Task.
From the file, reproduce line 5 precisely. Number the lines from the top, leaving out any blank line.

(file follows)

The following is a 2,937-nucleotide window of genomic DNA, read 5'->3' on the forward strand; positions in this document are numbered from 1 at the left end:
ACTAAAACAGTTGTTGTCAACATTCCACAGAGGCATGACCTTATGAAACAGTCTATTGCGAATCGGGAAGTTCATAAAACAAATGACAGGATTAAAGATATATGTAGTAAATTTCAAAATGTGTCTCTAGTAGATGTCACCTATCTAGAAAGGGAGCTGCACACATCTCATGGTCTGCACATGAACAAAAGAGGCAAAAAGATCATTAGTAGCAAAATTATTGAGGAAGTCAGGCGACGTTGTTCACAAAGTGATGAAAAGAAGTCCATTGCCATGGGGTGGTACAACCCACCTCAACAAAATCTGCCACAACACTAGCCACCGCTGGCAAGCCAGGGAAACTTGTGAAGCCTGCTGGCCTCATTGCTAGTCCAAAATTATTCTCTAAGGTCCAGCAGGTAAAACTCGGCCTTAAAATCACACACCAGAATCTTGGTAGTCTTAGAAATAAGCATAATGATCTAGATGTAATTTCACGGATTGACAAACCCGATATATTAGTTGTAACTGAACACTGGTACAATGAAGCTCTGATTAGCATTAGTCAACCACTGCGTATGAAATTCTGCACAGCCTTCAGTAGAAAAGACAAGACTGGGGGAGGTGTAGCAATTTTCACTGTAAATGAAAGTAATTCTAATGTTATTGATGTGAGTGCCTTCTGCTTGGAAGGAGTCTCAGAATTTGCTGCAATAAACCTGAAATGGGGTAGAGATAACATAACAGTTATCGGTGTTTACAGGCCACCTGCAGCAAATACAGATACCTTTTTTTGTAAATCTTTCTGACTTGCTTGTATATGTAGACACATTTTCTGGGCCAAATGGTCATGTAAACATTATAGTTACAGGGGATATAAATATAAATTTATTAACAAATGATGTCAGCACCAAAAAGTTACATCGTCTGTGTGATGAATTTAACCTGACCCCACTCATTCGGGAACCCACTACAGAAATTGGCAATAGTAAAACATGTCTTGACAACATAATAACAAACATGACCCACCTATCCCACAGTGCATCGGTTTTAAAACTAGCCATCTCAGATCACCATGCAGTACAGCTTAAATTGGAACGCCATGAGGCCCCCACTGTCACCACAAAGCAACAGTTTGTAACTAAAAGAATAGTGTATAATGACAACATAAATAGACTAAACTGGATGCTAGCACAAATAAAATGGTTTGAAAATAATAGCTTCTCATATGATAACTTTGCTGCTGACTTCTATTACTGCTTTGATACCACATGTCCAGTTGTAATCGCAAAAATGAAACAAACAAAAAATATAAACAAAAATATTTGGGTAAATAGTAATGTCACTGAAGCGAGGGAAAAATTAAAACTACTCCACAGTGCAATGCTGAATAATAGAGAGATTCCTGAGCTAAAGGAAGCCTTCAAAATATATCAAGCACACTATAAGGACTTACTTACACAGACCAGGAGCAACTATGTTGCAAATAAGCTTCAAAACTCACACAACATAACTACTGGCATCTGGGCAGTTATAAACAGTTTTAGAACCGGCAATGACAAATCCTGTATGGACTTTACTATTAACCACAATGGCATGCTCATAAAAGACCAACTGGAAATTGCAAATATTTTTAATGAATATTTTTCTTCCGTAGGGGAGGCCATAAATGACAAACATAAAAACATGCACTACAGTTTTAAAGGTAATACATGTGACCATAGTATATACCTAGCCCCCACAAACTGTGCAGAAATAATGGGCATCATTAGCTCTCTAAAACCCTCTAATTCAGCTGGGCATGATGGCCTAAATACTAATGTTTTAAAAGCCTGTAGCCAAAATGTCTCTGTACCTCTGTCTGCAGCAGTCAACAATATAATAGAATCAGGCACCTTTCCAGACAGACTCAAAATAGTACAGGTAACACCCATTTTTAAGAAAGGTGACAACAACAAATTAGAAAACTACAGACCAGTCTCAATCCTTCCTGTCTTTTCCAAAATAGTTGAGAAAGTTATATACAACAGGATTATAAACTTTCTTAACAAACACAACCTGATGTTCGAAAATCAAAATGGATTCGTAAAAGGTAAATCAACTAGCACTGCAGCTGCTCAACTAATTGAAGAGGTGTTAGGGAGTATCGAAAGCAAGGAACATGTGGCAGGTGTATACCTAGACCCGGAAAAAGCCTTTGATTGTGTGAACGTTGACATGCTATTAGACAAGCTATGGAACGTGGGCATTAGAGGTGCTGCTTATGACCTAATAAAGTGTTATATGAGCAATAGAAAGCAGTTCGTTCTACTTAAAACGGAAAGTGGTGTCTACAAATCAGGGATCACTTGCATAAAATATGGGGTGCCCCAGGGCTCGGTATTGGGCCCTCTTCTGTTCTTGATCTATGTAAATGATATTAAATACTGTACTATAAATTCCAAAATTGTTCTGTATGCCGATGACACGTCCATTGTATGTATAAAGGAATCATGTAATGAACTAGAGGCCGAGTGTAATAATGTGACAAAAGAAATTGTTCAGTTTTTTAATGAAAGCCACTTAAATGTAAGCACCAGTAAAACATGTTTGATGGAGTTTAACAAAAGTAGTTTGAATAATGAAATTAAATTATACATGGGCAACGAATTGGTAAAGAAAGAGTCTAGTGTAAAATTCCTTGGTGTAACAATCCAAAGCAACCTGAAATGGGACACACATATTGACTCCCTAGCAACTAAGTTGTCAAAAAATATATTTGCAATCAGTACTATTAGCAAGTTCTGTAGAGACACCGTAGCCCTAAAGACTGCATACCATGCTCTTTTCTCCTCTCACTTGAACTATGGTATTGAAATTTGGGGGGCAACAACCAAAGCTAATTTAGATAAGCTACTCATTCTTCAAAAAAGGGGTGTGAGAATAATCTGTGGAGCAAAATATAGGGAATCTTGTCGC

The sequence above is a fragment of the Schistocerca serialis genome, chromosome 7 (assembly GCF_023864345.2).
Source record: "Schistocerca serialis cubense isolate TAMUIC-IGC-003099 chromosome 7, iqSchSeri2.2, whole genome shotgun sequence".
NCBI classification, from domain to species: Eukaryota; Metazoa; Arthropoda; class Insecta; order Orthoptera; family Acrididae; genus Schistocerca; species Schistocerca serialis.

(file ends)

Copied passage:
NCBI classification, from domain to species: Eukaryota; Metazoa; Arthropoda; class Insecta; order Orthoptera; family Acrididae; genus Schistocerca; species Schistocerca serialis.